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Preventing Knee Pain

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Updated February 13, 2008

Knee pain occurs for a variety of reasons, but the following tips generally help prevent or reduce pain. Check with you physician for specific recommendations for your situation:

Increase Training Gradually
Doing too much too soon, is one of the major causes of sports injury. Knee pain is particularly common in runners who increase training mileage quickly. The best way to avoid this is to follow the 10 percent rule. This simply means that you should limit your training increases to a maximum of 10 percent each week. That cane be time, load, mileage or any other parameter.

Strengthening Exercises
Muscle weakness or imbalance is one of the first things physical therapists check for when evaluating knee pain. Such an imbalance can be the source of pain. In addition to specific muscle strengthening of the muscles that support the knee (quads, hamstrings, calf), building core strength improves overall stability which may reduce the risk of injury.

The balance of quadriceps to hamstring strength is not 1:1; but closer to 3:2. In general healthy hamstrings can lift 60 - 80% of what healthy quads can do.
More about Conditioning Exercises.

Flexibility
Athletes who are less flexible than average may benefit from flexibility exercises. This is more critical in athletes involved in stop and go sports or those that require quick cuts and turns. Improving flexibility in the quadriceps, and the hamstrings are helpful. For specific stretching information, also see Flexibility Links.

Skills Training
Coordination drills and proprioceptive training have also been found to be helpful in protecting the knee from injuries. More about Proprioception.

One of the best programs for preventing knee injuries, particularly ACL injuries, has been seen in the Santa Monica ACL Injury Prevention Project (PEP). This program, designed based upon the results of a research project, involves a specific routine of exercises and skills training. While designed to address the increase ACL injury rates in female soccer players, the exercises can be used successfully by anyone who wants to avoid knee injuries, as the core concepts are the same for all knee injuries.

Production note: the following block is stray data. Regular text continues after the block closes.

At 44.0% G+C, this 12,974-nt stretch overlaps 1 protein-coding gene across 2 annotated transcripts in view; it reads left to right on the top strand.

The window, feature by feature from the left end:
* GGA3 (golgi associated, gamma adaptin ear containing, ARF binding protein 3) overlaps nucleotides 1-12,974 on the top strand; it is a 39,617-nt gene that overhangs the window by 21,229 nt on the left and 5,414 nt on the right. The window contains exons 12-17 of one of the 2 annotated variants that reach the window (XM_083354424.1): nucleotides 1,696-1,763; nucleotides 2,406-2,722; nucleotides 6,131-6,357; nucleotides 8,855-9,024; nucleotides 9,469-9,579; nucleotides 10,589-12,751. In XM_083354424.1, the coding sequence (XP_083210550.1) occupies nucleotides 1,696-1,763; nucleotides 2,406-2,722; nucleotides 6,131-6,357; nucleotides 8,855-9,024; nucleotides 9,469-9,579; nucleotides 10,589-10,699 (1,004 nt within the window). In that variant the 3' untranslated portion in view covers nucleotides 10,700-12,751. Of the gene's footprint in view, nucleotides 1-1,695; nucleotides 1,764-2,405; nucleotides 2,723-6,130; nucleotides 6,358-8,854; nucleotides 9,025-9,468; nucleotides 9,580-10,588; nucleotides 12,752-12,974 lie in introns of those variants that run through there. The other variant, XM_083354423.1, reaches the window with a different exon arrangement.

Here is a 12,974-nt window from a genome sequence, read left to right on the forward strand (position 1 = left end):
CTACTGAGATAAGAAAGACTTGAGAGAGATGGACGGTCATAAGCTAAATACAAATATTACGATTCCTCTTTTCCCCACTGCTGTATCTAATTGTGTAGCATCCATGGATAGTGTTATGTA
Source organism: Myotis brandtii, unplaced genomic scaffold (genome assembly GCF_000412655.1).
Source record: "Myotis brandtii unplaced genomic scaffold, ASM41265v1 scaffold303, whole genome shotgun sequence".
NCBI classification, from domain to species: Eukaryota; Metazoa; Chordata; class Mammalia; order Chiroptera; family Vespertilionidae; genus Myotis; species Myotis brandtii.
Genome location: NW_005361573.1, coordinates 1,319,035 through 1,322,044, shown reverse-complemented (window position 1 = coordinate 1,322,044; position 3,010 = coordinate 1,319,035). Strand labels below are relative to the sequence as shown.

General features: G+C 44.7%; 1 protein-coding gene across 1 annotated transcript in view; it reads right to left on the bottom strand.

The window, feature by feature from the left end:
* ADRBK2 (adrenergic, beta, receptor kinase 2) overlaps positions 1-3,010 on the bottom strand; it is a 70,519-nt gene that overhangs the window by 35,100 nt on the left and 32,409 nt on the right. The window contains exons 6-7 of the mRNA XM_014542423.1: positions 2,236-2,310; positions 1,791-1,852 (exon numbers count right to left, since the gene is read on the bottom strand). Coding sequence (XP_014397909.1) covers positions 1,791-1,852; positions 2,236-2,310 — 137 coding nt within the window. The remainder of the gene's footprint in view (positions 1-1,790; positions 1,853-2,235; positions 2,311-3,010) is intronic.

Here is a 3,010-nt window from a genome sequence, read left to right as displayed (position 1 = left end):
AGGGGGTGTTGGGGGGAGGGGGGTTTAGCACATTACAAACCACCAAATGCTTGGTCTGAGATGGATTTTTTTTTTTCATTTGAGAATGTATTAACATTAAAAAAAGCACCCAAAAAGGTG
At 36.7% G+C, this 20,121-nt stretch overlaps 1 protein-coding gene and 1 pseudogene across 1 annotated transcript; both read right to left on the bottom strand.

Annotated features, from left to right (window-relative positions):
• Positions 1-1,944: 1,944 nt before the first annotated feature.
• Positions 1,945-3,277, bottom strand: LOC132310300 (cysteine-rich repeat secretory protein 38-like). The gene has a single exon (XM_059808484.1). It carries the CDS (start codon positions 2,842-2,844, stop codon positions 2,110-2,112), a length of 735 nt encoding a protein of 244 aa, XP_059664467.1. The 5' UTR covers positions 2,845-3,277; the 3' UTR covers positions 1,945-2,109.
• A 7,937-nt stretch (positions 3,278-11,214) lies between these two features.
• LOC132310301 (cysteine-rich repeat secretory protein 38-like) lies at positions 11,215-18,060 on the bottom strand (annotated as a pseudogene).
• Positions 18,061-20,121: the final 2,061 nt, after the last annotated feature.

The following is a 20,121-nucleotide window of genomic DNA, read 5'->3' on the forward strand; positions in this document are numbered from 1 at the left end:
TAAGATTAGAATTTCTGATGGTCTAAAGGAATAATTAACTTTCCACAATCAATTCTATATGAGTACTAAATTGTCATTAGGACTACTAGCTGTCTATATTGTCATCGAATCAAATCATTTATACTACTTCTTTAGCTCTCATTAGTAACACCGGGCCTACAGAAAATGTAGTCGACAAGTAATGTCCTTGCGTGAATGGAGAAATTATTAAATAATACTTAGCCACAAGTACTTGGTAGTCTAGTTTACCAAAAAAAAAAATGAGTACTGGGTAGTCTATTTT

Appropriate Footwear
Finally, using the correct footwear is helpful to control excess ankle motion (pronation and supination). Prescribed orthotics may also help with this. More about Foot and Ankle Pain and injuries.

Also Read: 10 Tips for Safe Workouts

Source

Hole CD, Smit GH, Hammond J, Kumar A, Saxton J, Cochrane T. Dynamic control and conventional strength ratios of the quadriceps and hamstrings in subjects with anterior cruciate ligament deficiency. Ergonomics. 2000 Oct.

Croisier JL, Forthomme B, Namurois MH, Vanderthommen M, Crielaard JM. Hamstring muscle strain recurrence and strength performance disorders. American Journal of Sports Medicine. 2002 Mar-Apr

Hiemstra LA, Webber S, MacDonald PB, Kriellaars DJ. Hamstring and quadriceps strength balance in normal and hamstring anterior cruciate ligament-reconstructed subjects. Clinical Journal of Sports Medicine, Sept 2004

Aagaard P, Simonsen EB, Magnusson SP, Larsson B, Dyhre-Poulsen P. A new concept for isokinetic hamstring: quadriceps muscle strength ratio. American Journal of Sports Medicine. 1998 Mar-Apr.

American Academy of Orthopaedic Surgeons Public Information

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